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Shrinking Demand: Help Google Fight Against Content Farms, eHow

Google is at war with content farms, websites with "shallow or low-quality content" that clutter Google search results and make it difficult for users to find what they're looking for. As Google continues to add billions and billions of pages to its index, it's become much easier for these content farms to crawl their way up the result rankings using excessive SEO, automated content aggregation, and other cheap tricks.

The search giant has caught flack in recent months for failing to rid these spammers—eHow, anyone?—and today, Google turned to its community for help. Rather than fully depend on its algorithm to detect content farms, Google released a Chrome extension Monday that enables users to block unhelpful sites from their results. The extension will send "blocked site information" to Google, which will then "study the resulting feedback and explore using it as a potential ranking signal for our search results," wrote principal engineer Matt Cutts in a blog post.

Content farm producers like Demand Media, which owns eHow, have made a business of churning out endless amounts of low-quality content on the cheap (AOL's Seed is the slightly less icky, more journalistic version). Both companies have an army of underpaid freelancers trying to get the best bang for their buck by racing through assignments. And the system appears to be working: Demand recently went public at a $1.5 billion valuation, even though its filing included warnings that this very type of content filtering by search engines could cause the company to have to rethink its approach.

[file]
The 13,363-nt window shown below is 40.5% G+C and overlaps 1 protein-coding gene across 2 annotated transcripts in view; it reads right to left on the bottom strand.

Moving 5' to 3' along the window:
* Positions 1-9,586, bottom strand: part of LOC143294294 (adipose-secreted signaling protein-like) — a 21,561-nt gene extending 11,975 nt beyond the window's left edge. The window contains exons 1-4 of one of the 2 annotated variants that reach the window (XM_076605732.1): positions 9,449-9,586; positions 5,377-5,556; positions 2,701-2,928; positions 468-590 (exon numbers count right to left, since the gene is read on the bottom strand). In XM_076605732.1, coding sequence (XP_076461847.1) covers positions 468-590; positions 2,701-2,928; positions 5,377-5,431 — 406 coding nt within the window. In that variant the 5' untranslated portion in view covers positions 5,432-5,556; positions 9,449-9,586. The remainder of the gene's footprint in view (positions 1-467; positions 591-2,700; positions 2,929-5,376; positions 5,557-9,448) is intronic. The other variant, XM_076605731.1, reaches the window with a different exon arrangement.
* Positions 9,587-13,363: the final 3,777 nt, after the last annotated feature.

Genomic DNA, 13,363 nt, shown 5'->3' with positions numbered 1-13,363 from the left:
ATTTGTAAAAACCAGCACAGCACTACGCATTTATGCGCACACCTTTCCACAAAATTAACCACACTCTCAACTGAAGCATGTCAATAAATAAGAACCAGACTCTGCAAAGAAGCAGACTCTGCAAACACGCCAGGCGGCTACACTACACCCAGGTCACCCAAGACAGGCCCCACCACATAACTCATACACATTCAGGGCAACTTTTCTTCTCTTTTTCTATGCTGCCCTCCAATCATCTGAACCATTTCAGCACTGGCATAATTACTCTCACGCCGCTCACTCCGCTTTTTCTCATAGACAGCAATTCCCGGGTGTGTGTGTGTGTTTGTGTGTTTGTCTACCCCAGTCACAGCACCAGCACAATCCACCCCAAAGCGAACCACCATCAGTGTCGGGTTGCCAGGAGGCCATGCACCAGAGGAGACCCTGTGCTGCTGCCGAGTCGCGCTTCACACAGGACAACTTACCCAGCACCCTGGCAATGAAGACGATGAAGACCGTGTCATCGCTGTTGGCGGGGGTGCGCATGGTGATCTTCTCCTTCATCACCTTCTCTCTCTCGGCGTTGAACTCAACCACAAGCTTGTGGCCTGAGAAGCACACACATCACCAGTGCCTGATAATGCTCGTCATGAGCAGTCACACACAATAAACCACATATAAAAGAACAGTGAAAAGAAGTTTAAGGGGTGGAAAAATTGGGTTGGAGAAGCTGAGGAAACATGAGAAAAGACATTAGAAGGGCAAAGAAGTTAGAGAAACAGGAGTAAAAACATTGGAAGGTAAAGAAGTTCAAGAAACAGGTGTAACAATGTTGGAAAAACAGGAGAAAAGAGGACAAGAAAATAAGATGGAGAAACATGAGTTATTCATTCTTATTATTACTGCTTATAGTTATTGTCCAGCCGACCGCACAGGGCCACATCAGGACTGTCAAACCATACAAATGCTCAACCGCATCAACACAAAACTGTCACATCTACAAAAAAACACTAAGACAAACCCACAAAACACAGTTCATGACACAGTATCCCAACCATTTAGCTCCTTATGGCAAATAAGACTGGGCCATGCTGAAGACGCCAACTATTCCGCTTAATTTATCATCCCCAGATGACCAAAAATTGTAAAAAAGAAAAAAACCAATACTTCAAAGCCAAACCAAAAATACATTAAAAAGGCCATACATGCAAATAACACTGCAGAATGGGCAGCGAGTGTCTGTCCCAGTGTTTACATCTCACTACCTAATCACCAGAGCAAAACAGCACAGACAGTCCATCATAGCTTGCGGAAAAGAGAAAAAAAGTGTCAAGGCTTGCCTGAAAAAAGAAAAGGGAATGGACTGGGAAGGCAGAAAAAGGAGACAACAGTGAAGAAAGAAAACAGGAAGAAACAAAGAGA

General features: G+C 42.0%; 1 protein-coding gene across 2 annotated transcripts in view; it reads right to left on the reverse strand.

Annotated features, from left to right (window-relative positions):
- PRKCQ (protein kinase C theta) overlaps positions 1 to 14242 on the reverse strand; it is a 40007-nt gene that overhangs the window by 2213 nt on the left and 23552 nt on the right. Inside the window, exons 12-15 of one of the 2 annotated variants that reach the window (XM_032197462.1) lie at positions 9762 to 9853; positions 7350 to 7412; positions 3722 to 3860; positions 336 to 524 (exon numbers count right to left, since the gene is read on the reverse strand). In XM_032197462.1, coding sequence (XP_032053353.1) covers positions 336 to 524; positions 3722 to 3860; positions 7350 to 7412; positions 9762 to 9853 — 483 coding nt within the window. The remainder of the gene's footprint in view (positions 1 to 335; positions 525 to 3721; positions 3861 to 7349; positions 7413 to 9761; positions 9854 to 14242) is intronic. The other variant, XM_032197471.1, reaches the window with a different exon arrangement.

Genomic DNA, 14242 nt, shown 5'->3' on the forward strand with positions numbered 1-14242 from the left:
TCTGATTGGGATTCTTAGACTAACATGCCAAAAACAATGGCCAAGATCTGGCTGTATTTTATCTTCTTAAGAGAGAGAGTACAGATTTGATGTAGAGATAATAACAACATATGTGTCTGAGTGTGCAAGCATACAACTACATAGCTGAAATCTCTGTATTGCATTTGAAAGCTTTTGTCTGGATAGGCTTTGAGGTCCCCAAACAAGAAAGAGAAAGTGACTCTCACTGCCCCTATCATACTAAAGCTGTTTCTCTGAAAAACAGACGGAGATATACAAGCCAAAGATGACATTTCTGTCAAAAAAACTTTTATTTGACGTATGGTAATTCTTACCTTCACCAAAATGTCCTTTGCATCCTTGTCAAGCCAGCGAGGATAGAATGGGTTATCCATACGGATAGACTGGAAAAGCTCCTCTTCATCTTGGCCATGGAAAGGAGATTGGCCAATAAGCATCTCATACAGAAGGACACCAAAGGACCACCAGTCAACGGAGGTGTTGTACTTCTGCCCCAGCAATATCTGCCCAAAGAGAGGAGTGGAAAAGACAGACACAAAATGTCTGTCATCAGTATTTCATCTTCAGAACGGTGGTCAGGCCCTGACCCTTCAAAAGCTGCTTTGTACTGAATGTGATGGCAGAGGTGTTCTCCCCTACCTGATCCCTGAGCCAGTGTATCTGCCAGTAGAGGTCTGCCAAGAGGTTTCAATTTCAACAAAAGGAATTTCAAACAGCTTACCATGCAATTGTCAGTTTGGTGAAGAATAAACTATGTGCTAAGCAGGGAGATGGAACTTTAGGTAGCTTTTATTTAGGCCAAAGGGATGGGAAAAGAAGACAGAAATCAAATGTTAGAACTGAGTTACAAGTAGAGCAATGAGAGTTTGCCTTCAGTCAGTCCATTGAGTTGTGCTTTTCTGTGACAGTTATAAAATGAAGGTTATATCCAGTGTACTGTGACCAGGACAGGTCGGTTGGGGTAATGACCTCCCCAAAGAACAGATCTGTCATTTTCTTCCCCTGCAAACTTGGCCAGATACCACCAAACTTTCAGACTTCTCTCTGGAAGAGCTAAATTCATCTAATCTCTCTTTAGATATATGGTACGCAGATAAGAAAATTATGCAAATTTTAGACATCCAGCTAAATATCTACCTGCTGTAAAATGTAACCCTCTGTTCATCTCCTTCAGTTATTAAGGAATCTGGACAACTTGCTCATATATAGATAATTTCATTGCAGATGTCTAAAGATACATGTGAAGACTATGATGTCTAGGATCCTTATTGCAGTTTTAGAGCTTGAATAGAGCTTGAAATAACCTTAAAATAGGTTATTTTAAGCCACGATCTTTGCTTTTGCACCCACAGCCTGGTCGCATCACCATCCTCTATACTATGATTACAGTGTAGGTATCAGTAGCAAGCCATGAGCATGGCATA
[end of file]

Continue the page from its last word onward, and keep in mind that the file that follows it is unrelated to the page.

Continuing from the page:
In a recent interview with top Google engineer Ben Gomes, Fast Company learned that Google has been aggressively working toward dispelling content farms. "This game has been played for a long while—it started with people trying to game page rank, with links and anchors, and people trying to game the title, and then game meta keywords, and so on," Gomes said. "That game continues, and we've just gotten very good at it."

It's not the first time Google has appealed to its user community for help improving the quality of its search results. Years back, for example, the company launched Google Image Labeler, a game that pits users against one another to determine the best keywords for pictures. The more users guess each other's labels, the more points they earn. Other search engines such as Blekko have also crowdsourced search quality by letting users mark results as spam. 

To this same end, the more users who download the Personal Blocklist tool, the more data Google will have and the more content farms (and headaches) will be eliminated from Google's results.

"There's always a frontier, and we're engaged in improving things that we're now seeing as the new challenge—to get rid of the irrelevant crap from our results," Gomes said.